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Problem Solving - Calculate the mass of steam condensed

  1. Apr 13, 2014 #1
    Problem Solving -- Calculate the mass of steam condensed

    1 ) A jet of steam at 100°C is directed into a hole in a large block of ice. After the steam has switched off, the condensed steam and melted ice are both a 0 degrees Celsius. The mass of water collected is 206 g. Calculate the mass of steam condensed.
    Specific heat capacity of water is 4200 Jkg-1K-1
    Specific heat capacity of ice is 2100 Jkg-1K-1
    Latent heat of fusion is 330 X 1000 Jkg-1
    Latent heat of vaporization is 2260 X 1000 Jkg-1

    2 ) A mass of 450g of frozen vegetables is taken from a freezer at -20°C. The vegetables are immediately placed in saucepan containing 1100g of boiling water. The saucepan has a thermal capacity of 900J/K. The Final temperature of the saucepan,water and vegetables is 83°C.

    a) calculate the specific heat capacity of the vegetables.

    b ) the saucepan and its contents are then heated using a heater which provides 1200J of thermal energy each second. Determine how long it takes to bring the water back to its boiling point.

    Can anyone solve these problems for me? Your help is very much appreciated.
     
  2. jcsd
  3. Apr 13, 2014 #2

    NascentOxygen

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    Alas, it seems that you have misunderstood the purpose of these forums. Was it not clearly explained when you signed up?
     
  4. Apr 13, 2014 #3

    CWatters

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    This looks like homework? If so it should be in the Homework section where you will get help to solve them yourself.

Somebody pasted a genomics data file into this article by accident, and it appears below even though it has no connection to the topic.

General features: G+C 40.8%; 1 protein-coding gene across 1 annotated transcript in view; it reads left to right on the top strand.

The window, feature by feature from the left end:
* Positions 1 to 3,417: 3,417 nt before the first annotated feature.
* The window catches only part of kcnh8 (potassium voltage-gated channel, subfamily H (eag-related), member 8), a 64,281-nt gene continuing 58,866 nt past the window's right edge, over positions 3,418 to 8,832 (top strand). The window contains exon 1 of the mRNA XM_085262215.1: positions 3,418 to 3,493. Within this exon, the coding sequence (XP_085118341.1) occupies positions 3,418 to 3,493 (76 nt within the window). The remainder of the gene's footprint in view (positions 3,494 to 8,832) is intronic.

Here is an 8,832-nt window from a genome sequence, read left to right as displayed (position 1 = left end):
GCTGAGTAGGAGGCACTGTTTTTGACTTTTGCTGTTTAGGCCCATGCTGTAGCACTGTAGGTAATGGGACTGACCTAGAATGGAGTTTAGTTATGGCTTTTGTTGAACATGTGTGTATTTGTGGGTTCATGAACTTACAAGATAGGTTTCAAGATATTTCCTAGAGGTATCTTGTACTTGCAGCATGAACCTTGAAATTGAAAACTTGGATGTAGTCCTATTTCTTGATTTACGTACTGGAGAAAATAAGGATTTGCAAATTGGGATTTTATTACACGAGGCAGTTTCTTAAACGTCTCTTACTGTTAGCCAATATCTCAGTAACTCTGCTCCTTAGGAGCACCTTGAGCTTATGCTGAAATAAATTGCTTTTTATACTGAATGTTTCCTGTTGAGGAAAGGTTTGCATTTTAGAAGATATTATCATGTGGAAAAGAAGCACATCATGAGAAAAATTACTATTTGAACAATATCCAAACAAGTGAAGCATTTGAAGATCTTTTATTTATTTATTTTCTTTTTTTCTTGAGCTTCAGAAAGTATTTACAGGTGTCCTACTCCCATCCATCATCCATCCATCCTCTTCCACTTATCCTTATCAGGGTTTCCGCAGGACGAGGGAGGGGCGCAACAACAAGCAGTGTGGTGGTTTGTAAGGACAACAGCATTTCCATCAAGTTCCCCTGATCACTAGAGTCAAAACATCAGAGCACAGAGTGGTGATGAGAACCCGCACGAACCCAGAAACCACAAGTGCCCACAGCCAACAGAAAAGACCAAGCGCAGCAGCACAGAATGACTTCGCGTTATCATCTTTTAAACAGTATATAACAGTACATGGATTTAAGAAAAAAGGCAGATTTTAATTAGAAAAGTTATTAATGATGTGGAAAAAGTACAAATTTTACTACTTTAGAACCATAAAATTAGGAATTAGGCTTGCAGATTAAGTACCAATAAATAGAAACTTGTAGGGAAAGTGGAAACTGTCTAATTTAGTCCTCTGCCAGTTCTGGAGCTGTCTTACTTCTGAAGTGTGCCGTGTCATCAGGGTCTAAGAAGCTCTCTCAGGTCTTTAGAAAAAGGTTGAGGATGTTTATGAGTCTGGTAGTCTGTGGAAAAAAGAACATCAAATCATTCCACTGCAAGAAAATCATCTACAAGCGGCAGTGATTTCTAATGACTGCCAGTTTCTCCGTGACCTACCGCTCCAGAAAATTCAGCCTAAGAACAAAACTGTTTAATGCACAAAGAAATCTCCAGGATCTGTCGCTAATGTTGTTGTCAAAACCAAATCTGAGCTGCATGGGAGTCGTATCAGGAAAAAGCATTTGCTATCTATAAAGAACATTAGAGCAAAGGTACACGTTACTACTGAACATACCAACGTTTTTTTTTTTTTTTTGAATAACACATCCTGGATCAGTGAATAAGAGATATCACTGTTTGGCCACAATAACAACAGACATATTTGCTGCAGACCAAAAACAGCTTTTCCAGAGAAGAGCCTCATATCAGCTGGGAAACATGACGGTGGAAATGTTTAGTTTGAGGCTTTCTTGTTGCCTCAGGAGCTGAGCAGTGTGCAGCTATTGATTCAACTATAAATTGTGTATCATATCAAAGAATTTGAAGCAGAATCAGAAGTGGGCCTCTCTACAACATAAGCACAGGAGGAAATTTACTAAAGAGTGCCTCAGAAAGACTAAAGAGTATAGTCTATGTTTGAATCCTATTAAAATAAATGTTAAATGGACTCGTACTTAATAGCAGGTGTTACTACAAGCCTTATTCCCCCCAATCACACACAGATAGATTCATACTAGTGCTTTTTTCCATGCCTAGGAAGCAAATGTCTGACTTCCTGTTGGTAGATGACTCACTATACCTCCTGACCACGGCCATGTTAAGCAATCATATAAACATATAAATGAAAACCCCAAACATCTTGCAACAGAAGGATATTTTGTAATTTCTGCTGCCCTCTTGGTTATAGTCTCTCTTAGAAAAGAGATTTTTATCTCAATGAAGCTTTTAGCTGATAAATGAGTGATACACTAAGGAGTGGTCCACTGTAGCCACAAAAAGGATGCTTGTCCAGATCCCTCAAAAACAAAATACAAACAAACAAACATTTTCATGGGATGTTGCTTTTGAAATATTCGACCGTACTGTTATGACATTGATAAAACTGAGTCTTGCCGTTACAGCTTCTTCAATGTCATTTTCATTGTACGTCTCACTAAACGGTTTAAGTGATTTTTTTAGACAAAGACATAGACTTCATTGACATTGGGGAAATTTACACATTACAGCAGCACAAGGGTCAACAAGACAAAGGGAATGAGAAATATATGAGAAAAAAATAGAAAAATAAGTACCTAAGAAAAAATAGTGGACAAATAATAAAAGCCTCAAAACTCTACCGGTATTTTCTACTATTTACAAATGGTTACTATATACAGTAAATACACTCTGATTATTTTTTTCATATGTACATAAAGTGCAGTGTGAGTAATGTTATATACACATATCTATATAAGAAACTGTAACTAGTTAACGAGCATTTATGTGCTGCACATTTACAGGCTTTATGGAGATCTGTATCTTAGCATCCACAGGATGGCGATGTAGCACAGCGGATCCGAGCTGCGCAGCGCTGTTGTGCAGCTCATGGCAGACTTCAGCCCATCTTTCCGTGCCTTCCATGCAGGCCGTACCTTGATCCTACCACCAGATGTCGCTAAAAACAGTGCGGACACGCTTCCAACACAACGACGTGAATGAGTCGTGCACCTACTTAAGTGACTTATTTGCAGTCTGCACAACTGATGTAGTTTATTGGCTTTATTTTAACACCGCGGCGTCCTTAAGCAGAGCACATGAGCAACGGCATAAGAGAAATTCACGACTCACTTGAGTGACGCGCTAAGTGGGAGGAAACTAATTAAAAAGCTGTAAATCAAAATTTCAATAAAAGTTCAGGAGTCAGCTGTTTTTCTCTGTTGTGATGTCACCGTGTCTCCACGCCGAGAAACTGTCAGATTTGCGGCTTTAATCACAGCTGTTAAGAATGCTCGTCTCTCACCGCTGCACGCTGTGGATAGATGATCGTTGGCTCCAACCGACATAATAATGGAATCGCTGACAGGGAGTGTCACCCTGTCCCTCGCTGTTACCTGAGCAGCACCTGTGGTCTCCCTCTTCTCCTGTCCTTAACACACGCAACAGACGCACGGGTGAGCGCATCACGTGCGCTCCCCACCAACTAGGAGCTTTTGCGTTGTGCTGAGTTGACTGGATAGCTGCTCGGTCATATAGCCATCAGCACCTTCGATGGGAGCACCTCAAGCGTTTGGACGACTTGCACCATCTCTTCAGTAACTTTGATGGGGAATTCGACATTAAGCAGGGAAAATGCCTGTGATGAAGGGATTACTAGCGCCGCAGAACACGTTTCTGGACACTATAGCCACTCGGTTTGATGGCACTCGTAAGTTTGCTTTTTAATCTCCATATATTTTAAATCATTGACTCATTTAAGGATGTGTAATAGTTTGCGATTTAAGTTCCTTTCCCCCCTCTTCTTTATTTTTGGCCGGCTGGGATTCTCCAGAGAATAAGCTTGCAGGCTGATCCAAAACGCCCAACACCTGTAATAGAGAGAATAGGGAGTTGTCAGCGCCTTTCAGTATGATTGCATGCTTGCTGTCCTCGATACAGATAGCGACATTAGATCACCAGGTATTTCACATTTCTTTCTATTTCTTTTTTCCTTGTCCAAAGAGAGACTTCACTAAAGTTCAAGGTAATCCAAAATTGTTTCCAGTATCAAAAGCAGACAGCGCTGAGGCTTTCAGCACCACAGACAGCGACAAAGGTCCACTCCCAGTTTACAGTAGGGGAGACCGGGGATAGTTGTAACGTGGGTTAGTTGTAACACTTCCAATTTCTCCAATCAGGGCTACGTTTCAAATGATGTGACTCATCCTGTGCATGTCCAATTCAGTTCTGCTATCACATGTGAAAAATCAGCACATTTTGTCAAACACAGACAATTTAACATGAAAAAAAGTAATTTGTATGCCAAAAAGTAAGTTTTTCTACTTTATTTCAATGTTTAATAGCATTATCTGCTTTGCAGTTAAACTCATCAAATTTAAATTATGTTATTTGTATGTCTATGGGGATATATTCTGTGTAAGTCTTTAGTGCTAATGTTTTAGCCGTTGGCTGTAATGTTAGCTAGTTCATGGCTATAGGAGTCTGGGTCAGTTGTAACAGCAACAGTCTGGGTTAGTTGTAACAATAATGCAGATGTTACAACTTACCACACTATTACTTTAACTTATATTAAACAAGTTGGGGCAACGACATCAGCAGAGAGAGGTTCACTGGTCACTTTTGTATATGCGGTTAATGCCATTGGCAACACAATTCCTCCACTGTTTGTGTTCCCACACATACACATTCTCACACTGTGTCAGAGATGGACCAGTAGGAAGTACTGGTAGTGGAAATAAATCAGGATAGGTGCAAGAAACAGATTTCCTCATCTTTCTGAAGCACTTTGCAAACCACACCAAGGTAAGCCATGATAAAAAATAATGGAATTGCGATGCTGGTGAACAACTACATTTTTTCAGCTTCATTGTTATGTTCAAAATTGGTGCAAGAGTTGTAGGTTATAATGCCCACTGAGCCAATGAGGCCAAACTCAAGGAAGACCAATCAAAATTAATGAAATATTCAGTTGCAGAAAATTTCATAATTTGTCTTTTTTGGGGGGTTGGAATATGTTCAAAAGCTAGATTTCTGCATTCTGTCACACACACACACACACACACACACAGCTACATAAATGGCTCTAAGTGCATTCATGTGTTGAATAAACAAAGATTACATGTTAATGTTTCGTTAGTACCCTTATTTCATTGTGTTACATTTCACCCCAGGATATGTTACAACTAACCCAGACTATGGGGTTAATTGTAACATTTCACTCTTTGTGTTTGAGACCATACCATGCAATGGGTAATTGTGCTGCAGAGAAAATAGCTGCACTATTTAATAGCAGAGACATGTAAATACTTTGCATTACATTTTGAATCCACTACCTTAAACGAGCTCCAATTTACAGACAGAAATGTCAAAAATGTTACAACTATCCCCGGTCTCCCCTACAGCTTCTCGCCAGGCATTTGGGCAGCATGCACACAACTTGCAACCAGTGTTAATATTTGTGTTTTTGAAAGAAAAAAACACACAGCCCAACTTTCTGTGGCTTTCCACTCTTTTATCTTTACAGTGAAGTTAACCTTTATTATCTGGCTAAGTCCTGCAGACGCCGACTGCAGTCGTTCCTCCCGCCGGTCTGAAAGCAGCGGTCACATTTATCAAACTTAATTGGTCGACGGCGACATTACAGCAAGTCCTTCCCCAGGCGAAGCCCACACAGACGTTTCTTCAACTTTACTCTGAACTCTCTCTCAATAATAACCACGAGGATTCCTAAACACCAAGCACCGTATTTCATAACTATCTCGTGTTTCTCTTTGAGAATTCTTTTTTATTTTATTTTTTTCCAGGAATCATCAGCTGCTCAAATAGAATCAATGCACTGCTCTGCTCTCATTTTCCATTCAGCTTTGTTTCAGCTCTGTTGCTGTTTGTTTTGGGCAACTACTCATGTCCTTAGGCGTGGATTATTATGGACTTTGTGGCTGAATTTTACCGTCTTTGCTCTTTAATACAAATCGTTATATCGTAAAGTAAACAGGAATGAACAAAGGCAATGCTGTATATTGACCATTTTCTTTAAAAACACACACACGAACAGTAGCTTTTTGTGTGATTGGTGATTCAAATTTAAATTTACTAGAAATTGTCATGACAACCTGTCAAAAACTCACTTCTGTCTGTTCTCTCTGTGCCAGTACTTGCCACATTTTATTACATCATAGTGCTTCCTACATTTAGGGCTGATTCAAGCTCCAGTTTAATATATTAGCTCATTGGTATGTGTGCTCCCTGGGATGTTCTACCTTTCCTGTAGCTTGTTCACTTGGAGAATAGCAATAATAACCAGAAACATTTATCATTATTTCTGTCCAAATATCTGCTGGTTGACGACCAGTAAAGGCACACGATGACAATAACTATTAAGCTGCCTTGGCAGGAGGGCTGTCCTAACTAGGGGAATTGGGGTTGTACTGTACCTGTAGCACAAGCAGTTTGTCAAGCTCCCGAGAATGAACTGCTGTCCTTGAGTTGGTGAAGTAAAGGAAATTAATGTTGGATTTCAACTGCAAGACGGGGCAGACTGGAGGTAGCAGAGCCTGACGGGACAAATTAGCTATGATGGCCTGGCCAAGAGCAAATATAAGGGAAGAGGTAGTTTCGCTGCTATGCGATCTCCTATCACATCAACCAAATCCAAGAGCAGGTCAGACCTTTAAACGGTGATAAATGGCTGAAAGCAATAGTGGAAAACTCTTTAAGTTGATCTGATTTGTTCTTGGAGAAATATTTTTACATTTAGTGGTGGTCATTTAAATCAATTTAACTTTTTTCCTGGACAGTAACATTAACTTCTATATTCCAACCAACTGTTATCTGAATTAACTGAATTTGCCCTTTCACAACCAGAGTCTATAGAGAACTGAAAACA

5. Apr 13, 2014 #4

    Simon Bridge

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    We can - but you will learn more if you do it, even if it is not homework.
    Show me how you would approach these problems and I'll help you over the rough bits.

    Also - it is easier to explain stuff to you if I can see how you think.
     
  6. Apr 13, 2014 #5
    Energy Lost by water = Energy gained by vege + saucepan

    4200X1.1X(1oo-87) = 0.45XcX(83+20) + m(900)

    Im stucked at here. I use the equation mcθ.
     
  7. Apr 13, 2014 #6

    NascentOxygen

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    Welcome to physics forums. Now that you have included some working, we can see where you may be having problems.

    I think it is more likely that the saucepan and its hot water are initially at the same hot temperature, so you should revise the equation in words. What would it be in this case?

    The capacity of the saucepan is quoted as Joules/degree, so it seems that they have already taken into account its mass. So your calculations won't specifically need the saucepan's mass.
     
  8. Apr 13, 2014 #7

    Simon Bridge

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    That would be for Q2.

    Doesn't the pan and the water start out at the same temperature?
    Therefore, shouldn't energy flow from the pan to the veges as well?

    Note: you are given the thermal capacity "C"(=900J/K) for the pan.
    Thermal capacity is related to the specific heat "c" by C=mc.
     
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